A well-written e-mail policy goes beyond proper grammar and spelling. It is clear, concise, easily understood and...
formatted to support long-term administration. There is a simple template approach you can take when writing e-mail policies to ensure that they meet each of these requirements.
A security policy should be neatly formatted into different sections that facilitate:
- Ease of use and readability
- Ongoing updates
- Flexibility when organizational needs change
This sounds somewhat detailed and complex, but it's actually really simple. The following format is all it takes to support these elements regardless of the size of your organization:
Introduction: A brief overview of the topic, in this case, e-mail.
Purpose: Briefly outline the high-level goal(s) and strategy of the policy.
Scope: State which employees, departments and e-mail systems are covered.
Roles and responsibilities: Outline who's involved and what they must do to support the policy.
Policy statement: State your actual e-mail policy or policies. This will likely consist of several sentences covering varying topics such as attachments, encryption, spam, confidential information and more. You can also create a separate document for each of these policy statements if they turn out to be too long or vary too much across departments.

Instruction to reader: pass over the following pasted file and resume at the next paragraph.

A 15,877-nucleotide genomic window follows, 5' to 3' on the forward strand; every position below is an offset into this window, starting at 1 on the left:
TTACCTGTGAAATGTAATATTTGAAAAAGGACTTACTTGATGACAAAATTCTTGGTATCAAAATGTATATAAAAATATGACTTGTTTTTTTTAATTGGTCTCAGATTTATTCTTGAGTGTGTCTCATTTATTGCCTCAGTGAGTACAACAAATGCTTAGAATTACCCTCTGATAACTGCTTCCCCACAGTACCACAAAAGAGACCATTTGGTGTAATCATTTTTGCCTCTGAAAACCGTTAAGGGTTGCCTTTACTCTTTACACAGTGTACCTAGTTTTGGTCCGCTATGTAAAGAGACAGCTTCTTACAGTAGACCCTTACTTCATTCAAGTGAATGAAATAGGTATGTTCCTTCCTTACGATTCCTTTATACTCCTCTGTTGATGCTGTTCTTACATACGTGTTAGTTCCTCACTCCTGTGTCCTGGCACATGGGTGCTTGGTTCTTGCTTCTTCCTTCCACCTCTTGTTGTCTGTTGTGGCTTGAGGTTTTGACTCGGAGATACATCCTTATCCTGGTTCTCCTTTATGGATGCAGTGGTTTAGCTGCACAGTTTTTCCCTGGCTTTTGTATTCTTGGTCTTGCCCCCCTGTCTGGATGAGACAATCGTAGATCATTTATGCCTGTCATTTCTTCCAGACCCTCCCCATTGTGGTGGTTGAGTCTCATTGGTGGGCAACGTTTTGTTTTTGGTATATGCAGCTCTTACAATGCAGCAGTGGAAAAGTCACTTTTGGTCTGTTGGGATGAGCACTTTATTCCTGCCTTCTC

Exceptions: Highlight people, departments and e-mail systems that are not covered by the e-mail policy.
Procedures: Detail steps on how the policy is being implemented and enforced. It may make the most sense to reference this information and place it in a separate document.
Compliance: Outline procedures for measuring compliance with this policy.
Sanctions: Outline consequences for policy violations. For example, x happens on the first offense, y happens on the second offense and z happens on the third offense.
Review and evaluation: State when the policy must be reviewed for accuracy, applicability and compliance purposes (i.e. SOX, HIPAA, GLBA, etc.).
References: Point to regulatory code sections and information security standards (ISO/IEC 17799, CoBIT, etc.).
Related documents: Point to other policies, guidelines, standards and related documents.
Revisions: Document ongoing changes.
Notes: Highlight notes, tips, etc., that can help with future policy administration.
Click here for a quick e-mail security policy checklist you can run through to help make sure you're on the right track.
About the author
Kevin Beaver is founder and principal consultant of Atlanta-based Principle Logic, LLC where he specializes in information security assessments for those who take security seriously and incident response for those who don't. He is author and co-author of several information security books including the The Definitive Guide to E-mail Management and Security(Realtimepublishers.com), Hacking For Dummies (Wiley) and the upcoming Hacking Wireless Networks For Dummies. Kevin can be reached at [email protected]